(Gold star to anyone who can figure out the random inspiration for the title of this post. Hint: it came from the TV show I was bingeing at the time I sat down to write this.)
If you’ve ever heard of Dinosaur National Monument, you probably specifically heard about the dinosaur quarry… a building that was built around a wall of partially excavated dinosaur bones. I first visited Dinosaur with my family when I was about 9 or 10 years old, and my only memory of that entire trip is this wall of bones. It’s truly one of a kind and it definitely left an impression my dinosaur-loving little kid self.
Currently, due to COVID, you must purchase timed entry tickets in advance to visit the quarry. You then arrive at the visitor center about 15 minutes prior to your reservation time and take the free shuttle up to the quarry (or arrive even earlier and hike the Fossil Discovery Trail up instead).
We entered the quarry on the second floor and found ourselves staring at the enormous wall of bones. Camarasaurus is the most common species of dinosaur uncovered here, but there are also bones from Stegosaurus, Allosaurus, Apatosaurus, and Diplodocus, among other lesser-known species. In one spot you’re allowed to actually touch the bones!
Millions of years ago, this area was covered by a river. Paleontologists hypothesize that a lengthy drought about 149 million years ago resulted in a mass die off of dinosaurs. When the rains returned, the river overflowed with water and washed many of the bones downstream while burying others in layers of silt. Thousands of bones from more than 500 animals have been uncovered here. About 1500 of these bones remain in the wall today. Others have been removed and are on display in museums around the country.
Scientists also note that this quarry is not entirely representative of all the life in this area 149 million years ago; larger bones would have been more likely to remain intact and not travel as far, while smaller bones would have likely been swept away and/or heavily damaged. Fewer fossils of these smaller species – such as turtles, clams, insects, and plants – have been found here. Some fossil samples of these species are also on display in the quarry.
We spent about an hour at the quarry and then hiked the 1.2 mile (1.9 km) Fossil Discovery Trail back to the visitor center. It’s all downhill if you hike it in this direction. There are 3 short offshoot trails to some fossils embedded in the rocks. Unlike the wall of bones, these fossils are not excavated and we found them to be exceedingly difficult to spot. (Full disclosure: most of them were so difficult to find that we couldn’t find them at all.)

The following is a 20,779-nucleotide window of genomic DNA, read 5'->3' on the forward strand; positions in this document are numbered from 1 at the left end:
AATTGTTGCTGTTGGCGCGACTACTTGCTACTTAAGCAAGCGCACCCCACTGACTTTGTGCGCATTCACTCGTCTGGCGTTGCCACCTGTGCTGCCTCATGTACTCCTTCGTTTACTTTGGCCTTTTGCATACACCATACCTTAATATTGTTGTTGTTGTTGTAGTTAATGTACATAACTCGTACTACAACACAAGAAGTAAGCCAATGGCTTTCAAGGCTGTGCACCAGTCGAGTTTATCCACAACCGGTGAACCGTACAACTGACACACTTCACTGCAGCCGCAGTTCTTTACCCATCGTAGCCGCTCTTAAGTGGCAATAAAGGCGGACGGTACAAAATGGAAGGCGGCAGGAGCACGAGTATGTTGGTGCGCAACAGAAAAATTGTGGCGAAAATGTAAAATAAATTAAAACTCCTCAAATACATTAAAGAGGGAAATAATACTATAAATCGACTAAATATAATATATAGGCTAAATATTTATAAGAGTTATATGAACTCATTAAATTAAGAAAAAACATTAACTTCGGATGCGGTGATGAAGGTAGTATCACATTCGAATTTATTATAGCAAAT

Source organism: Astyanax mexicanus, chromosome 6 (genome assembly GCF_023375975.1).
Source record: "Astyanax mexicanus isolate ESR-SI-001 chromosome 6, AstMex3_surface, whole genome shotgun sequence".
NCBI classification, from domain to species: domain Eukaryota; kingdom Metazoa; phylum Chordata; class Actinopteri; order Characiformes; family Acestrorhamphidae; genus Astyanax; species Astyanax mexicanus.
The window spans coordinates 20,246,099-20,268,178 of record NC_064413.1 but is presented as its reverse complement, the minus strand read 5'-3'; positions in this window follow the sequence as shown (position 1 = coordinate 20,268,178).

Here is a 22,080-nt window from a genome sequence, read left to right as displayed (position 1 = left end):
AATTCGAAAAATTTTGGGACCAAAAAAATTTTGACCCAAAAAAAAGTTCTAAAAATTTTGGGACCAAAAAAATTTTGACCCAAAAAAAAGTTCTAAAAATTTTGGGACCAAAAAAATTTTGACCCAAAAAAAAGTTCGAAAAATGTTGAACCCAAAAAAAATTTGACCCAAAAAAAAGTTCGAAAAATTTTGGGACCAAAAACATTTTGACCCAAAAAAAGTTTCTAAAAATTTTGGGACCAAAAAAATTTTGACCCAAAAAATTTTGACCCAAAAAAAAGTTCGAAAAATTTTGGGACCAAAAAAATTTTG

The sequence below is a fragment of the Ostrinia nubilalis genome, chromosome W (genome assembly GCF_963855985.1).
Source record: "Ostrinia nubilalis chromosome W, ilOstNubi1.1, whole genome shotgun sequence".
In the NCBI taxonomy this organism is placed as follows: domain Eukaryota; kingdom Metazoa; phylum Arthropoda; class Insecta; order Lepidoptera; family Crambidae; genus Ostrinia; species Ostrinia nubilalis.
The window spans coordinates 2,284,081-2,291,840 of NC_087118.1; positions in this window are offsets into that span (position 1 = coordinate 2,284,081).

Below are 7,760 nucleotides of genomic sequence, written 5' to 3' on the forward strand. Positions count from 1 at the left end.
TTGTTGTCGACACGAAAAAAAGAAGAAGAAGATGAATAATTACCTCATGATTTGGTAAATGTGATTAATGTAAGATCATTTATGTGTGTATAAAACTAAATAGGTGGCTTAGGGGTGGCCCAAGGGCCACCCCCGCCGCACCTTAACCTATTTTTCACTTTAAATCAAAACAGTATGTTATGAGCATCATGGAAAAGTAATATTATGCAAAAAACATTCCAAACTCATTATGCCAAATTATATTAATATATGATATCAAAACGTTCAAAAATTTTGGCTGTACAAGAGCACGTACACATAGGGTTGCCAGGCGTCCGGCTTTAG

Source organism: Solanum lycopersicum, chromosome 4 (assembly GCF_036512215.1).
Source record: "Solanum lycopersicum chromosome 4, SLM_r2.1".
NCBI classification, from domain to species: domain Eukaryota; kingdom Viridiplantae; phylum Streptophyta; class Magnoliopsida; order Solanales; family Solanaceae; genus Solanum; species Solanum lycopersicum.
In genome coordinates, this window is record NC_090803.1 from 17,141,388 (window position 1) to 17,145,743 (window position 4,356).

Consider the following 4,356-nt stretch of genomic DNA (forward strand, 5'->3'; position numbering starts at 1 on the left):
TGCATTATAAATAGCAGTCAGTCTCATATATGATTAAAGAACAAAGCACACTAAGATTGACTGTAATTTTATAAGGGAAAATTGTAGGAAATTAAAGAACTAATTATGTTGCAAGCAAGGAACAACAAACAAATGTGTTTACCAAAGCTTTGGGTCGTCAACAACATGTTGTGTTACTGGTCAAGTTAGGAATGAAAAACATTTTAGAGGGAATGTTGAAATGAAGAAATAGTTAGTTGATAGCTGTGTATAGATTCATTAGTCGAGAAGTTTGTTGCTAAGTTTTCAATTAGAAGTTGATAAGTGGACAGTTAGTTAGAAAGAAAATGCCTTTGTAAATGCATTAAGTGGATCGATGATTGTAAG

Also on the Utah side of the monument (it spans Utah and Colorado) is Cub Creek Road, more commonly known as the Tour of Tilted Rocks. Pick up a brochure for $1 just inside the entrance station and follow the numbered stops all the way to the end of the road. A word of advice: parking is scarce at stops #14 and #15, and they’re the most popular ones. Park rangers will block the road when the lots are full. Therefore I recommend starting early and doing the tour in reverse; drive to #14 and #15 first and then work your way back.
Stop #15 is the Josie Bassett Morris homestead. Josie was, quite honestly, a badass. After multiple divorces she decided she was best suited for the single life and established her own homestead here in 1914 where she remained for 50 years. She had close ties with many outlaws, including Butch Cassidy, and was a bootlegger during Prohibition. She was also smart and savvy and performed many tasks that were at the time considered to be a man’s job. Josie was fully self-sufficient, growing her own fruits and vegetables which she irrigated with a system she built, raising poultry, and corralling livestock in two box canyons.